Researchers at University of San Diego School of Medicine have developed a new tool called the San Diego Wisdom Scale (SD-WISE) to assess an individual's level of wisdom, based upon a conceptualization of wisdom as a trait with a neurobiological as well as psychosocial basis.
Though seniors with type 2 diabetes (T2D) tend to have normal or higher bone density than their peers, researchers have found that they are more likely to succumb to fractures than seniors without T2D. In a new study published in the Journal of Bone and Mineral Research, researchers from Hebrew SeniorLife's Institute for Aging Research found older adults with type 2 diabetes had deficits in cortical bone.
A new treatment for osteoporosis provides major improvements in bone density and more effective protection against fractures than the current standard treatment. These are the findings of a study published in the New England Journal of Medicine (NEJM). The study is the first that compares the effect of two osteoporosis medicines on fractures.
A new study explored this issue by examining how often teens in recent years (compared to teens in previous decades) engaged in adult activities such as drinking alcohol, working, driving, or having sex. The study found that today's adolescents are less likely than their predecessors to take part in activities typically undertaken by adults.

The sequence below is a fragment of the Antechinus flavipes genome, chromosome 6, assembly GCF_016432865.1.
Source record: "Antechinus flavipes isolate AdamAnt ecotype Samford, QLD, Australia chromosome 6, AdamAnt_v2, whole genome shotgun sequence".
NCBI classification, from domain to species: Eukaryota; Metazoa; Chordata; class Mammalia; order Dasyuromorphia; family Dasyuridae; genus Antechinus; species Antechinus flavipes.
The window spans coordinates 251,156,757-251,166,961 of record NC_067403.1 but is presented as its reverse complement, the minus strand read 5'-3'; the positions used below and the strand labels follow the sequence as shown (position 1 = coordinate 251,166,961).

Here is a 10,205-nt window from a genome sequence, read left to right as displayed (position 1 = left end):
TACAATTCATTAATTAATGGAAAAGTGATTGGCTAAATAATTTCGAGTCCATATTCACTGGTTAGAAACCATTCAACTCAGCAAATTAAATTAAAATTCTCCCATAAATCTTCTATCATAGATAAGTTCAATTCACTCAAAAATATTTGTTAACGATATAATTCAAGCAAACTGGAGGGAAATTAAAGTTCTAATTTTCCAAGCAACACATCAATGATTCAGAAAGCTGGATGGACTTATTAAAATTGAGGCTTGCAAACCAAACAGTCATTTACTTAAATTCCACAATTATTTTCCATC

Most older adults are aware of medication risks, according to a recent study published in the Journal of the American Geriatrics Society.
A majority of Canadians over 65 think 'deprescribing' should be a national government priority .
Increased communication between distant brain regions helps older adults compensate for the negative aspects of aging, reports a new study published this week in Human Brain Mapping.
Previous research has shown that the protein histone deacetylase 3, or HDAC3, turns off the genes that encourage the stem cells in our bone marrow to make and store fat instead of making bone. As HDAC3 levels decrease naturally with age, bones become less dense and easily breakable. Now scientists looking further upstream to hopefully explain the mechanism behind that process are finding some conflicting results.
In a new study published in the Journal of the American Geriatrics Society, researchers examined how older adults with disabilities later in life might react to learning their prognosis, and how they evaluated their own prognosis compared to 'official' estimates.
Almost 11 percent of Medicare participants with diabetes had very low blood sugar levels that suggested they were being over-treated, a new study finds. But only 14 percent of these patients had a reduction in blood sugar medication refills in the next six months.